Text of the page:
A Japanese professor has visited the Queen Elizabeth University Hospital as part of a fact finding mission into supporting people living with a diagnosis of Dementia.
Professor Akiko Tajima of the Tokyo Metropolitan Institute for Gerontology visited the hospital to meet occupational therapists (OT) working to support our Dementia Post Diagnosis Support Services.
The professor attended the hospital as part of a fact finding mission in order to help develop OT practice for people in Japan living with dementia as Scotland is seen as a world leader in terms of the policy and practice in how people are supported
More than 2,000 people are newly diagnosed with dementia each year in Greater Glasgow and Clyde. People who are diagnosed now receive support and advice on how to cope with their diagnosis from a named link worker over the following 12 months.
Christine Steel, Allied Health Professional Consultant for Dementia, NHSGGC, said: “Hosting Professor Tajima at the QEUH was recognition of the great work being done by our OTs and colleagues in supporting people with dementia.
“It was a great opportunity to share our learning and experience as well as allowing us to gain some insight and understanding from a Japanese perspective.
“In Scotland we really are at the forefront of improvements in dementia care and are already on our third dementia strategy and that was something the professor was keen to learn more about.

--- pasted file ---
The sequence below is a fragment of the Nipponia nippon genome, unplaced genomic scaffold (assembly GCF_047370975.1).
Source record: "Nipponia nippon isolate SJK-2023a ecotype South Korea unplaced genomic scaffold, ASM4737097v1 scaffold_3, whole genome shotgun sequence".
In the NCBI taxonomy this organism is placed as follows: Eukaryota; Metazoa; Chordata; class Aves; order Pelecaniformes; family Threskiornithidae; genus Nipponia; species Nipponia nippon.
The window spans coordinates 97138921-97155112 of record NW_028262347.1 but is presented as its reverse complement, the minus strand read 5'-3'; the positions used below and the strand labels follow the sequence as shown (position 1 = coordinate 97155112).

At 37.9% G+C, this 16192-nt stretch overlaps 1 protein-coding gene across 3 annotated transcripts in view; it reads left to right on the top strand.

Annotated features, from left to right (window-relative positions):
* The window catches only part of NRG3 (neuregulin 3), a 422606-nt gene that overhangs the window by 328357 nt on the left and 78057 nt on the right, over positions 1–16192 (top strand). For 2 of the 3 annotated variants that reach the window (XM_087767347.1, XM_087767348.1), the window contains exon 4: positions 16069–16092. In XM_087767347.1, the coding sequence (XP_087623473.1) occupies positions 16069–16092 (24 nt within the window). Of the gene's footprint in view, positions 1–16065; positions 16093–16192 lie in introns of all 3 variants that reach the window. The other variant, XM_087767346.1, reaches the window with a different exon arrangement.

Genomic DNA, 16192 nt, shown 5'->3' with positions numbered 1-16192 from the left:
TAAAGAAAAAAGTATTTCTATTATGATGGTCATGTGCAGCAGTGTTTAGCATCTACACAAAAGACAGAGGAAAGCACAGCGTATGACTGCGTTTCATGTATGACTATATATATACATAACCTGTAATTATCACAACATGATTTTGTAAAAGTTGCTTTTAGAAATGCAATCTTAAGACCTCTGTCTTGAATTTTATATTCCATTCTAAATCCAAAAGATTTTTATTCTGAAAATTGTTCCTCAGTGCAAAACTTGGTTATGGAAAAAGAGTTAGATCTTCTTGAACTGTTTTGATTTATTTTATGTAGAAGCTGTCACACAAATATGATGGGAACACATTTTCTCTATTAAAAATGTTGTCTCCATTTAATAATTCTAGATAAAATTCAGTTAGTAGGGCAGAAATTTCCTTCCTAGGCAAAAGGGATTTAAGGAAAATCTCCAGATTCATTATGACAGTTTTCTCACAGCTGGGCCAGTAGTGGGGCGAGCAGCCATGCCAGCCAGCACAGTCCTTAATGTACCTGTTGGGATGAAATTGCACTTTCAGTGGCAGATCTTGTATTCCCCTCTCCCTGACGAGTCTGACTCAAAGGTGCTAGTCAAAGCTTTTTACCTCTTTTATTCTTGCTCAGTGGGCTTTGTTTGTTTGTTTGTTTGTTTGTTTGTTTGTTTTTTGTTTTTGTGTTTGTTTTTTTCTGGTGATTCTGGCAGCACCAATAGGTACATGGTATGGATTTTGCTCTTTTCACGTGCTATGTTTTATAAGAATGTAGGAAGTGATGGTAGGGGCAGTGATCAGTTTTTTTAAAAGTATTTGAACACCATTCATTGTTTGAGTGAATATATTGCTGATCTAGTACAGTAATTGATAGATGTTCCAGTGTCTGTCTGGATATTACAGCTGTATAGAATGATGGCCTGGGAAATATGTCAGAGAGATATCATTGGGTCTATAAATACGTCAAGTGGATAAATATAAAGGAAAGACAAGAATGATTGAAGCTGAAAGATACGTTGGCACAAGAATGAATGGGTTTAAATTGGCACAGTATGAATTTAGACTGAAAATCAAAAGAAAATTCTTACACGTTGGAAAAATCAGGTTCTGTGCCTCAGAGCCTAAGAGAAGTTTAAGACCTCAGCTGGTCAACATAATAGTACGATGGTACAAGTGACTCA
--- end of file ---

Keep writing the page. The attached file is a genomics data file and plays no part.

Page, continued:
“We spoke about the importance of recognising that receiving a dementia diagnosis can be a difficult time but it is important to provide support as early as possible.
“Post Diagnosis Support is tailored to each individual person and is there to help people to stay as independent and connected with their community as possible.
“We fully understand that getting the right support after diagnosis is absolutely vital to help people understand the illness, arrange plans for the future, make contact with others who are also living with dementia and support their interaction with partners and families.
“Our OTs help patients self manage their condition in order to support their independence. There is no single element in providing support so we look at the bigger picture and take an assessment of the person’s physical and social environments. How we interact with the world is what makes us us.”